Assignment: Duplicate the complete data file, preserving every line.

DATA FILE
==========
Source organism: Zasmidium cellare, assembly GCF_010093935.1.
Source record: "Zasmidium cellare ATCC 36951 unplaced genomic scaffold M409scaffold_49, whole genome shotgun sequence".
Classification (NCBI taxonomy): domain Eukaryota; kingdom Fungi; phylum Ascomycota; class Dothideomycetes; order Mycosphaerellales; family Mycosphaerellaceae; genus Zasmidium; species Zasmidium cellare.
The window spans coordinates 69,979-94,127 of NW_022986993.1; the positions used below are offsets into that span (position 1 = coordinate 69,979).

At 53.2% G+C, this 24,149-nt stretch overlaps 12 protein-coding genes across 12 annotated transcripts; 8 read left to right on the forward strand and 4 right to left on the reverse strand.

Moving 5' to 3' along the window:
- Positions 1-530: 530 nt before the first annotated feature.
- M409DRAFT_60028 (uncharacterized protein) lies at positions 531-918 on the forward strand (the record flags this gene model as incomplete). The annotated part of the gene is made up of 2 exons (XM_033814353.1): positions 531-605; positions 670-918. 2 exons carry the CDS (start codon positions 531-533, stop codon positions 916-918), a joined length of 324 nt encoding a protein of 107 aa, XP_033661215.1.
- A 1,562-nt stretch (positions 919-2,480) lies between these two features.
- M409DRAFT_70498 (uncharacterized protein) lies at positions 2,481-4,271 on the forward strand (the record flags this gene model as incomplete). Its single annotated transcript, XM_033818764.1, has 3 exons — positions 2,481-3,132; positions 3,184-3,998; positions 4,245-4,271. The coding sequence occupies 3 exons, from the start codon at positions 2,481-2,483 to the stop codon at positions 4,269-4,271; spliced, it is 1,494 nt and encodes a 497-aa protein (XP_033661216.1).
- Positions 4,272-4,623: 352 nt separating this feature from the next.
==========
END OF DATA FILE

Source organism: Zasmidium cellare, assembly GCF_010093935.1.
Source record: "Zasmidium cellare ATCC 36951 unplaced genomic scaffold M409scaffold_49, whole genome shotgun sequence".
Classification (NCBI taxonomy): domain Eukaryota; kingdom Fungi; phylum Ascomycota; class Dothideomycetes; order Mycosphaerellales; family Mycosphaerellaceae; genus Zasmidium; species Zasmidium cellare.
The window spans coordinates 69,979-94,127 of NW_022986993.1; the positions used below are offsets into that span (position 1 = coordinate 69,979).

At 53.2% G+C, this 24,149-nt stretch overlaps 12 protein-coding genes across 12 annotated transcripts; 8 read left to right on the forward strand and 4 right to left on the reverse strand.

Moving 5' to 3' along the window:
- Positions 1-530: 530 nt before the first annotated feature.
- M409DRAFT_60028 (uncharacterized protein) lies at positions 531-918 on the forward strand (the record flags this gene model as incomplete). The annotated part of the gene is made up of 2 exons (XM_033814353.1): positions 531-605; positions 670-918. 2 exons carry the CDS (start codon positions 531-533, stop codon positions 916-918), a joined length of 324 nt encoding a protein of 107 aa, XP_033661215.1.
- A 1,562-nt stretch (positions 919-2,480) lies between these two features.
- M409DRAFT_70498 (uncharacterized protein) lies at positions 2,481-4,271 on the forward strand (the record flags this gene model as incomplete). Its single annotated transcript, XM_033818764.1, has 3 exons — positions 2,481-3,132; positions 3,184-3,998; positions 4,245-4,271. The coding sequence occupies 3 exons, from the start codon at positions 2,481-2,483 to the stop codon at positions 4,269-4,271; spliced, it is 1,494 nt and encodes a 497-aa protein (XP_033661216.1).
- Positions 4,272-4,623: 352 nt separating this feature from the next.